this be the same in all areas? One important thing to consider is that unlike their American sports league counterparts, the CFL receives a larger share of their league revenue from gate receipts. As B.C. Lions owner David Braley has pointed out, it would be an enormous financial burden to play these games without any audience at all, perhaps so much so that it would cost more to run the league without fans in the stands than it would to cancel the season altogether.
So, what will happen? Here's where I leave the realm of reporting and enter the realm of speculation. If I were to be offered a bet on either side at 1:1 odds, I would be willing to make a significant bet that the 2020 CFL season simply will not happen at all. If it does go forward, I seriously doubt it would run to conclusion as planned. I believe the combination of dealing with the economic ramifications, scheduling, and international issues would be daunting enough, but what will happen if two offensive linemen for some team test positive for the disease, and the whole offensive line of that team has to be quarantined for two weeks?
Would there be forfeits? Would they eventually have to hand out the Grey Cup to the team who can field a majority of roster furthest into the season? There are too many people that will need to be quarantined when, not if, positive cases are revealed, even if the players, coaches, trainers, cafeteria workers, housekeepers,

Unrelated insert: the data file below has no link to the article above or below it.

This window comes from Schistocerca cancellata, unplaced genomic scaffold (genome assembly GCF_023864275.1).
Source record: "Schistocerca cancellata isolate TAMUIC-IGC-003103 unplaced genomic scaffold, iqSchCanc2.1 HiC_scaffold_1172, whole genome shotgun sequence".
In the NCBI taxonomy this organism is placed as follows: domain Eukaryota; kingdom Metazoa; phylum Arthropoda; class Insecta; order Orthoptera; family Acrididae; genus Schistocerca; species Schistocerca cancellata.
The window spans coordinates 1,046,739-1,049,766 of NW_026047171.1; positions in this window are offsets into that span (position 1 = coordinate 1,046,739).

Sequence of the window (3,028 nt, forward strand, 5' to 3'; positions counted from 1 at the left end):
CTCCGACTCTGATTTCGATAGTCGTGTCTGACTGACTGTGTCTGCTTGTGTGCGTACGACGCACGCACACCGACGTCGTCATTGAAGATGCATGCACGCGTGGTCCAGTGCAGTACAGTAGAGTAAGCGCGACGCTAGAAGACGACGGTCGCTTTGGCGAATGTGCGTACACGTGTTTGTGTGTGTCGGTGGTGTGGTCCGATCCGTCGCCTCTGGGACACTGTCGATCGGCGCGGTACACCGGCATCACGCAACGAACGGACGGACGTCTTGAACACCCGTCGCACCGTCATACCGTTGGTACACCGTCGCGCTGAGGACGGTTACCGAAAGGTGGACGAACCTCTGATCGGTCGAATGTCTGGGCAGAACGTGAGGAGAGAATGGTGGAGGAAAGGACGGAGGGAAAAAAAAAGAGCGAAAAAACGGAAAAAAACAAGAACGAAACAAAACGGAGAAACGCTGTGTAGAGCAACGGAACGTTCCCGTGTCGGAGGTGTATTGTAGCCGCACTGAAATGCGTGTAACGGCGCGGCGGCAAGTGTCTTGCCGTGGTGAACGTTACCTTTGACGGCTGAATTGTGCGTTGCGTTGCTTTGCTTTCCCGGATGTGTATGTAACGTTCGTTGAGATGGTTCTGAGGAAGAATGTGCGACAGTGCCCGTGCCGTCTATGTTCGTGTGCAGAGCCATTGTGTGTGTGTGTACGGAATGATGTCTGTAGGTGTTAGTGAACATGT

and janitors are all willing to go through this level of isolation to begin with. I think the reality of this will eventually become unavoidable to the league, and they'll choose to call of this season, probably sometime in July. I just don't see another plausible outcome.
What will this mean for the league? I have no special insight into the financial state of the league and their teams' owners. I can only speculate based on their public pronouncements, but losing a year will be a tough blow to absorb in the best of circumstances. If there is someone with deep pockets who can backstop the league, and if 2021 gets us back close to normal, then it's entirely possible
that 2020 will end up being a bump in the road, nothing more than an asterisk in the record books. If not, then we might see some lasting damage to a league that, at least on the field, has been running along pretty smoothly for the last several years. How specifically such damage might manifest itself would be pure
guesswork at this point.
I dearly hope that circumstances allow a safe, even if abbreviated, CFL season in 2020. If it does happen, it might be an opportunity to continue to expand the league's fan base, especially in that big, presently beleaguered and sports starved media market to the south. But this path would be very difficult, and it doesn't seem all that likely to me.
Nick Christenson can be contacted at: firstname.lastname@example.org